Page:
Updated: February 10, 2019 6:00:26 am
For US-based Warren Senders, 60, the vocalist and bassist of the indo-jazz ensemble Anti-Gravity, as well as a Hindustani classical singer and teacher, music and environmental activism go hand in hand. For over three years, Senders has been out on the streets of north Medford, Massachusetts, every morning, doing his riyaz, while displaying signboards, come hail, snow or storm, to warn passers-by about climate change. Senders first received his training in Hindustani classical singing in Boston from Kalpana Majumdar of Kirana gharana from 1977-85, and later, got a fellowship to study under Pt Bhimsen Joshi in Pune, and finally, under his guru Pt SG Devasthali in Pune from 1986-2002. Excerpts from an interview:
What does music mean to you?
Music has brought me tremendous joy, inspiration, and a deep connection with the oral traditions. Especially in the case of classical traditions, it is a way for human beings to communicate across large spans of time. A sadarang bandish transmitted from master to disciple for 300 years is a message from his time to ours, and from ours to the future. It is this future which is imperiled by climate change, and thus the study of classical khayal repertoire is a stimulus to environmental action.
Why have you chosen music as a means for your environmental campaign?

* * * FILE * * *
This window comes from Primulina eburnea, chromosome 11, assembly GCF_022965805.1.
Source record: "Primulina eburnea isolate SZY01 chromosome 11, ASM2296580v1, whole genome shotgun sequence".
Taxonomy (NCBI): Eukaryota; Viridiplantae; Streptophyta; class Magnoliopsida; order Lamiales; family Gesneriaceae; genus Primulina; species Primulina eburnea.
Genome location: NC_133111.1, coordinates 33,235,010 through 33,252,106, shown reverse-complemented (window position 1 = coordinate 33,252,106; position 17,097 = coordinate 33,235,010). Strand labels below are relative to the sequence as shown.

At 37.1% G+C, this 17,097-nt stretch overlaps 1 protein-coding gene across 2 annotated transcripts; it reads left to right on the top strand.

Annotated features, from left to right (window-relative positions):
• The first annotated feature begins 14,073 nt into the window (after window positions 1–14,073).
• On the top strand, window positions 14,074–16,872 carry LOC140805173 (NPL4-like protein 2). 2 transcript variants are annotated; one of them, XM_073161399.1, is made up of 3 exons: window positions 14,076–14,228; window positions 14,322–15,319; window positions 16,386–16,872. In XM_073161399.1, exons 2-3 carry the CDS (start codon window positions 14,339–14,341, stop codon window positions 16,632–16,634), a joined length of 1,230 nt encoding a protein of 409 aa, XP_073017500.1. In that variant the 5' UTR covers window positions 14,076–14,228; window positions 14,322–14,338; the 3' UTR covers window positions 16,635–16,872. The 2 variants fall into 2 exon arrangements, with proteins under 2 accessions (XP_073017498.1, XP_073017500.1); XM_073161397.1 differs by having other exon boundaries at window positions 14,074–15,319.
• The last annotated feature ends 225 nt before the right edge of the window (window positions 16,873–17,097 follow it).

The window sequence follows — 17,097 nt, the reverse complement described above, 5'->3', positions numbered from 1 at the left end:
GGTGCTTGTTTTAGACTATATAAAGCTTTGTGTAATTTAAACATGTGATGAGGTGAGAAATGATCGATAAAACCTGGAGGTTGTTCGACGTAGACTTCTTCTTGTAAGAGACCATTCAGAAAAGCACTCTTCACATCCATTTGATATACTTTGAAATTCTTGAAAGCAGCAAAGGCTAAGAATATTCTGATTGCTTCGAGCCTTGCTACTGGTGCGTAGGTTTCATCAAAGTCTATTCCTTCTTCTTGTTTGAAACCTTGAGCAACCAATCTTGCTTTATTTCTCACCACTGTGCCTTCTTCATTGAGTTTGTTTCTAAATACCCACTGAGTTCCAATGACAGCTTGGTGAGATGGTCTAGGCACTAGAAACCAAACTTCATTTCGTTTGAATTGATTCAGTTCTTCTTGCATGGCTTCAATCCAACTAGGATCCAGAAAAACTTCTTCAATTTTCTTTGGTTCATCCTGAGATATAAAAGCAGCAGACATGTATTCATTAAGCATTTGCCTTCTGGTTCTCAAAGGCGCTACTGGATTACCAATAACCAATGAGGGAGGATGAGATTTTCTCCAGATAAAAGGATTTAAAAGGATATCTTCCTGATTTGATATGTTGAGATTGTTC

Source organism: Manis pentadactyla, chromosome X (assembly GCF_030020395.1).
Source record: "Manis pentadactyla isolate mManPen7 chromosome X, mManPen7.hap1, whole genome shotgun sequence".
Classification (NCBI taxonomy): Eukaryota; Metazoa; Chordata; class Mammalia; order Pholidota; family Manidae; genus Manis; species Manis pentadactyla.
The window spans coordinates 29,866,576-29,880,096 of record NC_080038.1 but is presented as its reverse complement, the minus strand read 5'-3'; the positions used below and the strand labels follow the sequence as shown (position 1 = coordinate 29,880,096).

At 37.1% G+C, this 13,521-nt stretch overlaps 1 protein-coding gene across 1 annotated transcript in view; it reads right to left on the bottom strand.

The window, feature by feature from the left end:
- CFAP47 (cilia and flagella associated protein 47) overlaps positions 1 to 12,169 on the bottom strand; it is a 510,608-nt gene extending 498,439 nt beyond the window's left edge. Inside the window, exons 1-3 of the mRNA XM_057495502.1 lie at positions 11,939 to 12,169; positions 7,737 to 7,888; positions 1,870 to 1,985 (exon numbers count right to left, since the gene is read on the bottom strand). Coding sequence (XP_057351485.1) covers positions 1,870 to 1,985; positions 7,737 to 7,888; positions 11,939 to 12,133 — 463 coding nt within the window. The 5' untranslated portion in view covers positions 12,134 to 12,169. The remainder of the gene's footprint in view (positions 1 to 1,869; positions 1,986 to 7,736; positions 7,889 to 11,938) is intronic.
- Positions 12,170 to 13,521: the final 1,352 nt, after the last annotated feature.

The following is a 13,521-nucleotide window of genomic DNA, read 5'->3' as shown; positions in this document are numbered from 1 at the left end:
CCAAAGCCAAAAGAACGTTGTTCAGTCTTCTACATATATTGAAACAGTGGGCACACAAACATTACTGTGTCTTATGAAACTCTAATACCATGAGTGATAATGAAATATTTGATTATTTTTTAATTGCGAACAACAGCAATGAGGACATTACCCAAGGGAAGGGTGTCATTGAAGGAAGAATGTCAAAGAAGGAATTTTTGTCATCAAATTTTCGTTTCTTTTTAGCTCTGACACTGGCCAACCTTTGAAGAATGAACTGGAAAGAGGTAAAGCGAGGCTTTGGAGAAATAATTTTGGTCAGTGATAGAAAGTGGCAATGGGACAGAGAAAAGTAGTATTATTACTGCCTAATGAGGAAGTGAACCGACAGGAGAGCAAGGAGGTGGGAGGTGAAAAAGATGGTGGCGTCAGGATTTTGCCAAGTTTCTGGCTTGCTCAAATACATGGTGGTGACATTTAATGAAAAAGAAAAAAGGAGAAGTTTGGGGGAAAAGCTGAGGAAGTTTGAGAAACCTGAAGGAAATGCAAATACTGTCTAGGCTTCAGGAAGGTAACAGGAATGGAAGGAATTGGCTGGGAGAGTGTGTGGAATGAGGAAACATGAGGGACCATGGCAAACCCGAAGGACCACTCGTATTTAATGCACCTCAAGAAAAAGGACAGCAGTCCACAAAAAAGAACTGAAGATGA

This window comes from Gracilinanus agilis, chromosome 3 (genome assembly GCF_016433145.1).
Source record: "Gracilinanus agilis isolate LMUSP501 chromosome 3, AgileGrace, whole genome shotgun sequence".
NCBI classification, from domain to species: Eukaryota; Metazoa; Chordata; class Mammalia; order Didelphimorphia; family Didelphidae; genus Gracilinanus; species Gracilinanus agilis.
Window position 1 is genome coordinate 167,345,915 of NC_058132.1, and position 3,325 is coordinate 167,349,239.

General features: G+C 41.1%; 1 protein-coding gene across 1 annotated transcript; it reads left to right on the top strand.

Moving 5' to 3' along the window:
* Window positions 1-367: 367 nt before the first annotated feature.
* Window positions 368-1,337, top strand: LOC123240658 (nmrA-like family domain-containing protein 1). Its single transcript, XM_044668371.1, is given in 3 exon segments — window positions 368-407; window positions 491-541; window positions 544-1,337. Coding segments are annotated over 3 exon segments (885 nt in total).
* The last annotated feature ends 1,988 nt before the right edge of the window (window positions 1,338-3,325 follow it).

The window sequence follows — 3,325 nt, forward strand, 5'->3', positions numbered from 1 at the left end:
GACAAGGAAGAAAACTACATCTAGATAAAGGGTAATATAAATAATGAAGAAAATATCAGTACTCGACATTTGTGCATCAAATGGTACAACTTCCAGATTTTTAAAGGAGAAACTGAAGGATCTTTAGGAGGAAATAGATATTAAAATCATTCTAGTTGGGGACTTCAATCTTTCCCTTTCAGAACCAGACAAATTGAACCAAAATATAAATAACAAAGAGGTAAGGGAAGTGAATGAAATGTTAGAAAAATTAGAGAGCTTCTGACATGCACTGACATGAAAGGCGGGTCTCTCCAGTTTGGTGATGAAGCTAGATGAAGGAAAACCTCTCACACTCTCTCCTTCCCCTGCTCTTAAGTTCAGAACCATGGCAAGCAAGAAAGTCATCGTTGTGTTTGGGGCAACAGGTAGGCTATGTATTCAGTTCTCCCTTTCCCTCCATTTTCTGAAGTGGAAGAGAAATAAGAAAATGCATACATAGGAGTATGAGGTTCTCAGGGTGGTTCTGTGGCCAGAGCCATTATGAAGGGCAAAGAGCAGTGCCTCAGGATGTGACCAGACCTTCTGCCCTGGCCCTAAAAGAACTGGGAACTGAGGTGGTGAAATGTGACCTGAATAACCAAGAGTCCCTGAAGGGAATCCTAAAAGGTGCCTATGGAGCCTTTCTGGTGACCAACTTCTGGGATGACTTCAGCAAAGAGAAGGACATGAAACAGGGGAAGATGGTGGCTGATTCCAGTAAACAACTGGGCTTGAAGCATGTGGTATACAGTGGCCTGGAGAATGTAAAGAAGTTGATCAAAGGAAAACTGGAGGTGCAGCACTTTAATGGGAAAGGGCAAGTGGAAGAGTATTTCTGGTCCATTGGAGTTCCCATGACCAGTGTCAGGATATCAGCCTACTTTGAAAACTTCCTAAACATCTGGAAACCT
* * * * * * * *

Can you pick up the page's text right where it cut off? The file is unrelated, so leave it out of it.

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Since I became aware of climate change as an existential threat to all of humanity, I determined to take riyaz — the ability to do something every day with consistency and rigour — and apply it to raising awareness. In 2009, I decided that I would strive to do something every day for this. After writing letters to newspaper and magazine editors for four years, I now sustain hour-long daily vigils at a busy intersection near my house outside of Boston: every weekday morning, I rise and greet the rush-hour traffic with signs about climate change and riyaz.
Are you in any way influenced by the Woodstock?
My biggest influence in the integration of music, social justice, and protest is the American folk singer and activist Pete Seeger whose life was a model of the interweaving of these threads.
Do you see yourself as a protester, or a protest singer?
I don’t actually think of myself as a protester, or of my music as ‘singing in protest’. My life in music has been one of immersion in the art form itself, whether it is the work of musical composition or the practice of Hindustani khayal, which has been my primary avenue of expression for many years. When I carry on my daily vigils, this is not really a ‘protest’, but an affirmation and recognition of a scientific truth. I describe these vigils as a ‘practice of conscience’.
One of my other activities in service to the climate is a series of concerts called ‘Playing For The Planet: World Music Against Climate Change’, which raise funds for a Massachusetts climate advocacy group, 350MA. I have been organizing these events twice a year since 2009, and have presented musicians from different traditions.
What are the major areas of social concerns for you at the moment?
I view climate change as the most important issue that humanity faces. All other issues — economic oppression, gender equity, racial justice, reproductive rights, nuclear disarmament, etc. — are contingent on our species still being able to live safely on earth. To develop meaningful solutions for other issues requires time, which is denied to us in the urgency of the climate crisis.
S Gopalakrishnan is a Dubai-based commentator on music and culture.
This article appeared in print with the headline ‘Notes From a Dying Planet’
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